Personally, I’m not sure that I take such a literal view. First of all, if you clicked on that link to Habakuk, then you could read the passage for yourself. To me, I don’t take the statement that “God can’t look on sin” literally. For one thing, the verse goes on to ask God why he looks on the iniquities of the wicked. Obviously, God sees all. Furthermore, in Acts 10, Cornelius is told that his prayers and alms have come up as an offering before God, and this was before he had even been saved. So we know God is completely aware of the thoughts and intents of each one of us, whether we’re saved or not.
I also tend to take the other passages that mention Christ bearing our sins as merely stating that he was the payment for them, not that he had to actually bear them. I could be wrong about that. There are many things I don’t understand about God or the way our spiritual natures work. Still, I tend to think these passages are worded somewhat figuratively.
Finally, (and I’ve kind of saved the best for last) when Jesus said “My God, my God, why hast thou forsaken me?” he was actually quoting a psalm.
Psalm 22 was written for Jesus’s crucifixion. I highly recommend reading it; I find it very moving. But when Christ was crucified, he quoted the first verse of this psalm. Other parts of it refer to some of the specific things that were done at the crucifixion. Notice this passage:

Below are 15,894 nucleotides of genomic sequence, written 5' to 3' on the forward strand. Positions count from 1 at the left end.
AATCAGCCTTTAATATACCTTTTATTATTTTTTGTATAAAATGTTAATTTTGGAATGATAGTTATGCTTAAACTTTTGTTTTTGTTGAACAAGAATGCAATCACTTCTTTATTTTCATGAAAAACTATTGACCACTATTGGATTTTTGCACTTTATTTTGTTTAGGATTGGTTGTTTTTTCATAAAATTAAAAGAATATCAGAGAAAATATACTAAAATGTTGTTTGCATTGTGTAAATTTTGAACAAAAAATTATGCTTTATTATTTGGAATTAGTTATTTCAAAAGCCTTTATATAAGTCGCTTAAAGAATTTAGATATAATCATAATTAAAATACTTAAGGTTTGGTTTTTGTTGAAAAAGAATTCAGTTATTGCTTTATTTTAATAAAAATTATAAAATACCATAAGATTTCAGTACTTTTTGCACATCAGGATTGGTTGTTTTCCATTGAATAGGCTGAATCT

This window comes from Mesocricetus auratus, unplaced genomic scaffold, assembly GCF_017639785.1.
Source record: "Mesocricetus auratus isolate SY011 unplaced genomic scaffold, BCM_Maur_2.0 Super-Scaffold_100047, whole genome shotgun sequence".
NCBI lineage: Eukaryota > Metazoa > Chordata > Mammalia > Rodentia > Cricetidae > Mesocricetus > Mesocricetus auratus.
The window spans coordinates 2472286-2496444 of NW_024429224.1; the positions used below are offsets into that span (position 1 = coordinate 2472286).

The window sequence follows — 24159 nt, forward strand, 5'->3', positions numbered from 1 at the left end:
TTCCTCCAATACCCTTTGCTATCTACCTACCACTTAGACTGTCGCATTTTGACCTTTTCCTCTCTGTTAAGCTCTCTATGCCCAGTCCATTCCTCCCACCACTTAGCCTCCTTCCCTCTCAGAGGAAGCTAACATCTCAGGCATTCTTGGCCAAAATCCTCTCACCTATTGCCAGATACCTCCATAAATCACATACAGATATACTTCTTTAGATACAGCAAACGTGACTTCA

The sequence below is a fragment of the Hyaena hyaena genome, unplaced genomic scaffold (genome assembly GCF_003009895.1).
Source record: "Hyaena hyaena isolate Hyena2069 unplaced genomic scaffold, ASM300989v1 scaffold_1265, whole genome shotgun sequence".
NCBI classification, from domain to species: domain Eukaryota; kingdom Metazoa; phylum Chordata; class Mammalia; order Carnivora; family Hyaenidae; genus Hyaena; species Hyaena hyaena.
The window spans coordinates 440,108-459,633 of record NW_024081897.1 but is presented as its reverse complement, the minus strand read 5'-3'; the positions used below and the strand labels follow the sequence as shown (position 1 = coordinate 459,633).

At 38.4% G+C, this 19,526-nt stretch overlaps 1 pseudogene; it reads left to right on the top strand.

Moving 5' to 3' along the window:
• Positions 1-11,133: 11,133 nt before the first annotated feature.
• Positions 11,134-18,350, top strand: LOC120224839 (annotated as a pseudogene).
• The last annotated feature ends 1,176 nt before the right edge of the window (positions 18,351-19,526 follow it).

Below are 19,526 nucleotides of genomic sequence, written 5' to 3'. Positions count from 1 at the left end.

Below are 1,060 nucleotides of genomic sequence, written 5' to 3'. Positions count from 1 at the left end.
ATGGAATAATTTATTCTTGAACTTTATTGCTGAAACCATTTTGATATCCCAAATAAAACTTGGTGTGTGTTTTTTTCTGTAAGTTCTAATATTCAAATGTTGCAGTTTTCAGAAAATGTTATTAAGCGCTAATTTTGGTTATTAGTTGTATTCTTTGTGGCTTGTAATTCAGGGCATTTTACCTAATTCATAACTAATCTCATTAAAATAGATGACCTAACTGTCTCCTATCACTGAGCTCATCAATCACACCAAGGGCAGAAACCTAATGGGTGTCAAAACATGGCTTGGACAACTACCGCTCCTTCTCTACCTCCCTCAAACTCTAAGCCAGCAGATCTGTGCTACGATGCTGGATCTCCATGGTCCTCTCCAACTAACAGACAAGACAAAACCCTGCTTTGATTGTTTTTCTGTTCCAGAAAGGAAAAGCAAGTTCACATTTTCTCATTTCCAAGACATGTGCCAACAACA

7 All those who see Me ridicule Me;
They shoot out the lip, they shake the head, saying,
8 “He trusted[b] in the LORD, let Him rescue Him;
Let Him deliver Him, since He delights in Him!” – Ps 22:7-8
Doesn’t that remind you of the mocking Jesus received as he hung on the cross? There is also this passage:
14 I am poured out like water,
And all My bones are out of joint;
My heart is like wax;
It has melted within Me.
15 My strength is dried up like a potsherd,
And My tongue clings to My jaws;
You have brought Me to the dust of death. 16 For dogs have surrounded Me;
The congregation of the wicked has enclosed Me.
They pierced[c] My hands and My feet;
17 I can count all My bones.
They look and stare at Me.
18 They divide My garments among them,